About a month later, I saw a posting on a local breastfeeding support group social media’s page from a former soldier that I had in the P3T program who was now medically retired. She mentioned that she wished there was a policy on post regarding breastfeeding. I sent her a private message and she informed me that she was at the food court sitting with her infant and two year old eating lunch when her infant got hungry. She went out of her comfort zone and decided to breastfeed her child; that’s when soldiers verbally made comments to their peers, but not directly to her. She was so uncomfortable and started to have anxiety that she packed everything up and left. By federal law, she has the right to breastfeed in public, but the harassment she experienced was so uncomfortable, she felt her only course of action was to leave. How unfortunate not only for her and her infant, but her two year old who was enjoying a lunchtime date with mom. How unfortunate that these soldiers who were senior ranking non-commissioned officers (NCOs) didn’t have the professionalism to just look the other way, and how heartbreaking that a female NCO was the one who spearheaded the comments. As NCOs, they all had an obligation to know and follow the federal law on breastfeeding, especially if any of them had a soldier in their ranks who was actively breastfeeding.

From the moment when I read that sitting at my desk in the 1st Armored Division Surgeon Office, I knew that something had to be done and that time was not on our side. I immediately contacted the IBCLC from our support meetings and sent her my draft of the policy; she sent it to the Chief of Midwifery Services and another IBCLC who was also a Women’s Health Nurse Practitioner to review. While I was drafting a policy for Fort Bliss, the hospital on post was also drafting a policy in their first initial steps towards becoming a baby-friendly accredited hospital and mother-friendly work environment. We all came together for a one hour meeting and finalized the Fort Bliss Breastfeeding Policy as well as their policy for the hospital. It was the most productive meeting that I had ever attended towards issues pertaining to not only our soldiers, but our civilian workforce as well.

After our meeting, I took the finalized copy to the Division Surgeon for review. A few grammatical errors were identified and fixed and then sent up to the Chief of Staff at Division for review and signature. The Chief had a few corrections he wanted made on the policy, however, the corrections that he wanted made weren’t in standing with Federal law. After a meeting with him and Legal, it was determined that the policy that I had was concrete and the go ahead was given for him to sign. The policy was signed with the words “big support of this program” on it.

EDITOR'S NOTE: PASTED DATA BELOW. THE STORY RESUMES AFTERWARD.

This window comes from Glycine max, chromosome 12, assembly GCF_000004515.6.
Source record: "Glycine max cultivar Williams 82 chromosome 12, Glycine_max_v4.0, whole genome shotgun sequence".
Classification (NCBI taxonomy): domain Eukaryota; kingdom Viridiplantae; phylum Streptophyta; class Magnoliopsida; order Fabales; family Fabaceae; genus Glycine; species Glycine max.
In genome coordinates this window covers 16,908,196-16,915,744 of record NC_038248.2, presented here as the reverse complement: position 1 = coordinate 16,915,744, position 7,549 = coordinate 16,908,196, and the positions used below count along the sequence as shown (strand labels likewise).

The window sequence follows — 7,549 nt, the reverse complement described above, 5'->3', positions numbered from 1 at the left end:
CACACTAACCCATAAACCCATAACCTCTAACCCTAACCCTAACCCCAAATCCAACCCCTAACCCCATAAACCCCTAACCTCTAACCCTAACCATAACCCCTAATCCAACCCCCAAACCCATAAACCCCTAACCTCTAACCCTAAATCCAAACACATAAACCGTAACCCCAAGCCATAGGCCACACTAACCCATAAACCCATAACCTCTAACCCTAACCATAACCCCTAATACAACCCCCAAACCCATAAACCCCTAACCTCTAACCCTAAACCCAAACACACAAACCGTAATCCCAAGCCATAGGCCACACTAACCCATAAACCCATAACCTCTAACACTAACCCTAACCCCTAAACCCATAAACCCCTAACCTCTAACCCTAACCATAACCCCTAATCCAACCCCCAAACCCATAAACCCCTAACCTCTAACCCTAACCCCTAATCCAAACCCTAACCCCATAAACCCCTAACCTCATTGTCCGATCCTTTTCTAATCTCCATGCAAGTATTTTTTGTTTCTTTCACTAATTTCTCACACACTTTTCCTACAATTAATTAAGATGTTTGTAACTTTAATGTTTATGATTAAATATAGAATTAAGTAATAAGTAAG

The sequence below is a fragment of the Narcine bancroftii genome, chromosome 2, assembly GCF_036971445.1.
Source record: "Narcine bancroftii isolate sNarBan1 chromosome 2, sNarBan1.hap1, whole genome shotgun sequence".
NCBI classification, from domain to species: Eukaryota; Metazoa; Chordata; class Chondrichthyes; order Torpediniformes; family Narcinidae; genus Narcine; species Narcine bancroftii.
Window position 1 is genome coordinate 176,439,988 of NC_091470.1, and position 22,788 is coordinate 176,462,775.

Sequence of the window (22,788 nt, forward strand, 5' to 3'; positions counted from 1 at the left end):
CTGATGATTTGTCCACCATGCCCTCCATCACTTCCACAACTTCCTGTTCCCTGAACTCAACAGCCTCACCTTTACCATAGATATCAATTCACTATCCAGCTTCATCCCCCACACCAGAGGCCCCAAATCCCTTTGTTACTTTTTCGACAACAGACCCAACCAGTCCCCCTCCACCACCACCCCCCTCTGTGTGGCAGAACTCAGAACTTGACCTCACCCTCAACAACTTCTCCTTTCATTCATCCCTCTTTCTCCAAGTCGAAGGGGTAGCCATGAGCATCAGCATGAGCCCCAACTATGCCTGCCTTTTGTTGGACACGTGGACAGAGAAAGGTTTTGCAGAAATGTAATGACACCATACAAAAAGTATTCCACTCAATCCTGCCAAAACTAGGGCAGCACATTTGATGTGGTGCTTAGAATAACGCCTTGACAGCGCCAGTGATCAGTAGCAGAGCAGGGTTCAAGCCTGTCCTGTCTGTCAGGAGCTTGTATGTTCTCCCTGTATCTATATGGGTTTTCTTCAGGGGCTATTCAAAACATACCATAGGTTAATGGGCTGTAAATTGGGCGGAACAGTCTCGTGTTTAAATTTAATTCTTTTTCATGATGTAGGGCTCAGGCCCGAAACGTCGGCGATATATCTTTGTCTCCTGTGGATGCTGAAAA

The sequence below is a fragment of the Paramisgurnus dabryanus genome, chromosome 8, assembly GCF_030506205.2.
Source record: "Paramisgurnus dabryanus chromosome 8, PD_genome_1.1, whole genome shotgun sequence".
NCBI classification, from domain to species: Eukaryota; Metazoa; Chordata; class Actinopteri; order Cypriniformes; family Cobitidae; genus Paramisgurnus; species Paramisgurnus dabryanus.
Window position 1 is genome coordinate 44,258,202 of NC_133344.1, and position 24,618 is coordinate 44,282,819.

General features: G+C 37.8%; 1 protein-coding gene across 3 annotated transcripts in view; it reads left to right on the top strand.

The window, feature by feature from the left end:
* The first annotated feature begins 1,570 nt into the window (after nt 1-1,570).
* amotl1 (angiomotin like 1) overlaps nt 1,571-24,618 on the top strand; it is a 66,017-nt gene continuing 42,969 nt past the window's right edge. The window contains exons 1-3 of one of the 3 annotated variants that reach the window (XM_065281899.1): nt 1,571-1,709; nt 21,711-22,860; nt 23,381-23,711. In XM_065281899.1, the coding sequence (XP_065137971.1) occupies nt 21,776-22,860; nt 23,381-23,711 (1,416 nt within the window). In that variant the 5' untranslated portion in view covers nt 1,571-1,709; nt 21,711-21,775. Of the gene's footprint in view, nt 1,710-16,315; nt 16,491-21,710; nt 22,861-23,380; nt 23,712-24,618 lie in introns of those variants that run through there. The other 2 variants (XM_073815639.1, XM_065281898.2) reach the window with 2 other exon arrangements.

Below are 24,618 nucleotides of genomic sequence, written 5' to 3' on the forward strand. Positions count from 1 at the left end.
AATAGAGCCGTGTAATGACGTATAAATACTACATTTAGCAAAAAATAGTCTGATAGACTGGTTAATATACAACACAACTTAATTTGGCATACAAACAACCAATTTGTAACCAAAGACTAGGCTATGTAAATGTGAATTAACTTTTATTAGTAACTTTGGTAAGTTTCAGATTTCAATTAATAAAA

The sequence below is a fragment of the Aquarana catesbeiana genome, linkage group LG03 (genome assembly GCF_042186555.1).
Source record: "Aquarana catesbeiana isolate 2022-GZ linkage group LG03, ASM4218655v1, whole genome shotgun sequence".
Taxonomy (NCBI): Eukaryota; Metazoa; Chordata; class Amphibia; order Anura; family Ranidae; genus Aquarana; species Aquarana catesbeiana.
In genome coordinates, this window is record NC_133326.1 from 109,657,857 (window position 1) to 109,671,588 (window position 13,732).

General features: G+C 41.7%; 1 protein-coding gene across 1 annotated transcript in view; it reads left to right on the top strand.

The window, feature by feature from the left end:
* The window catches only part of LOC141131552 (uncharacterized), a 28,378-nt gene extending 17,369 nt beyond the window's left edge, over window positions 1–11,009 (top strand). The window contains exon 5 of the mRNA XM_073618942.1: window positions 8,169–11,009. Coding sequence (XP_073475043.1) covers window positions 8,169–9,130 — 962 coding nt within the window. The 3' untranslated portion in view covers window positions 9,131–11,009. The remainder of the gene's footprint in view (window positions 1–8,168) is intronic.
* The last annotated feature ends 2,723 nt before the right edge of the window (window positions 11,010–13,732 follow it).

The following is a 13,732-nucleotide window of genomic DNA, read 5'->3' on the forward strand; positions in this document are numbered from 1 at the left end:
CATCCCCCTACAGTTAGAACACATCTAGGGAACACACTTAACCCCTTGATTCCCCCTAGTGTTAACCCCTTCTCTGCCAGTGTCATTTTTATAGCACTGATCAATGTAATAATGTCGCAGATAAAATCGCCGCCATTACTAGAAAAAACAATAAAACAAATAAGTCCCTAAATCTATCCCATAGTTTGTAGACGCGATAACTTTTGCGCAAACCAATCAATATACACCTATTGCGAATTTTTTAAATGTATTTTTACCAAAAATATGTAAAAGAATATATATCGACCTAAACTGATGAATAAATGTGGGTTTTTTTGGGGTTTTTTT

Shortly after the policy was signed, Fort Bliss made headlines again when soldiers from the P3T Program participated in a free breastfeeding photo session that was coordinated by a local photographer and me. We were approved by the Garrison Commander as well as Public Affairs to conduct the photo session on one of the parade fields in the late afternoon. Fort Bliss’s breastfeeding policy has been labeled as a model policy and has been emulated by many other military installations. The US Army itself has modeled their current Army Directive on Breastfeeding and Lactation Support Policy on Fort Bliss’s policy almost verbatim, demonstrating the impact this policy has made for soldiers and their families.

With the inception of the Fort Bliss Policy, many have been able to openly breastfeeding their child while in uniform without repercussions during their lunchtime and after duty; lactation rooms have been created throughout the installation in support of this policy as well to include a new space at Freedom Crossing, where the original incident happened.

It is the duty of each and every soldier and officer in the United States Army to ensure that they are abreast on their local policy on breastfeeding support as well as the Army directive and federal law. This promotes better outcomes for mom and supports the mission at hand – defending our great Country.

This is a guest post by SSG Amanda Marion who is currently an instructor at Joint Base San Antonio-Fort Sam Houston. She is a Certified Lactation Counselor (CLC) as well as holding certifications in prenatal/postpartum fitness and aerobics/kickboxing. She is a single mother to a six year old who she exclusively breastfed while on active-duty. She is a member of the joint social media admin team for the only two official breastfeeding support groups for military personnel, Mom2Mom Global and Breastfeeding in Combat Boots.

Does your command have a breastfeeding policy? Is your command supportive of breastfeeding? Do you have lactation rooms available? Leave a comment below! 

The post Fort Bliss Leads Army with Breastfeeding Policy appeared first on Breastfeeding in Combat Boots.